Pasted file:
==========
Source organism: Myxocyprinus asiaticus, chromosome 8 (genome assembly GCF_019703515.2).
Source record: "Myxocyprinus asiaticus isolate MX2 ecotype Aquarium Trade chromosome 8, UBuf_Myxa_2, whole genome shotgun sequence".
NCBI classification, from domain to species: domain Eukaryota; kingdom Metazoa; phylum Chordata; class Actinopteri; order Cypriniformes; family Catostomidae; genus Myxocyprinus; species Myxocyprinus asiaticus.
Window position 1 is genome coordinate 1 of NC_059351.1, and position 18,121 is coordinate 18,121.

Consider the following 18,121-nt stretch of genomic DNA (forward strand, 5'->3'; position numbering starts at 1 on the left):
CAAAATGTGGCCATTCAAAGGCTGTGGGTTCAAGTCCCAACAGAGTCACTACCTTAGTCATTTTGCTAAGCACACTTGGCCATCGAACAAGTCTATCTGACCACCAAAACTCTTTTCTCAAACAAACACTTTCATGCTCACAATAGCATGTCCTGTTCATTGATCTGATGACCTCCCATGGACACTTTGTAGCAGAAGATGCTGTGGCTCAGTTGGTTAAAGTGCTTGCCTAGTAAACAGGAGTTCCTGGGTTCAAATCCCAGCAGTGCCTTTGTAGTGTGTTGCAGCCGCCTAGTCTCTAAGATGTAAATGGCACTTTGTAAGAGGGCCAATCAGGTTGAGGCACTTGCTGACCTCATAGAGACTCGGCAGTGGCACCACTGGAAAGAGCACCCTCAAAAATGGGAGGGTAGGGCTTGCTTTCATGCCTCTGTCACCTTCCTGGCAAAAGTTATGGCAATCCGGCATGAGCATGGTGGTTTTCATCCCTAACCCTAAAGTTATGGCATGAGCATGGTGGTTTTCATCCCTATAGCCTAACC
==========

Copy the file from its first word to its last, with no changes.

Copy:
Source organism: Myxocyprinus asiaticus, chromosome 8 (genome assembly GCF_019703515.2).
Source record: "Myxocyprinus asiaticus isolate MX2 ecotype Aquarium Trade chromosome 8, UBuf_Myxa_2, whole genome shotgun sequence".
NCBI classification, from domain to species: domain Eukaryota; kingdom Metazoa; phylum Chordata; class Actinopteri; order Cypriniformes; family Catostomidae; genus Myxocyprinus; species Myxocyprinus asiaticus.
Window position 1 is genome coordinate 1 of NC_059351.1, and position 18,121 is coordinate 18,121.

Consider the following 18,121-nt stretch of genomic DNA (forward strand, 5'->3'; position numbering starts at 1 on the left):
CAAAATGTGGCCATTCAAAGGCTGTGGGTTCAAGTCCCAACAGAGTCACTACCTTAGTCATTTTGCTAAGCACACTTGGCCATCGAACAAGTCTATCTGACCACCAAAACTCTTTTCTCAAACAAACACTTTCATGCTCACAATAGCATGTCCTGTTCATTGATCTGATGACCTCCCATGGACACTTTGTAGCAGAAGATGCTGTGGCTCAGTTGGTTAAAGTGCTTGCCTAGTAAACAGGAGTTCCTGGGTTCAAATCCCAGCAGTGCCTTTGTAGTGTGTTGCAGCCGCCTAGTCTCTAAGATGTAAATGGCACTTTGTAAGAGGGCCAATCAGGTTGAGGCACTTGCTGACCTCATAGAGACTCGGCAGTGGCACCACTGGAAAGAGCACCCTCAAAAATGGGAGGGTAGGGCTTGCTTTCATGCCTCTGTCACCTTCCTGGCAAAAGTTATGGCAATCCGGCATGAGCATGGTGGTTTTCATCCCTAACCCTAAAGTTATGGCATGAGCATGGTGGTTTTCATCCCTATAGCCTAACC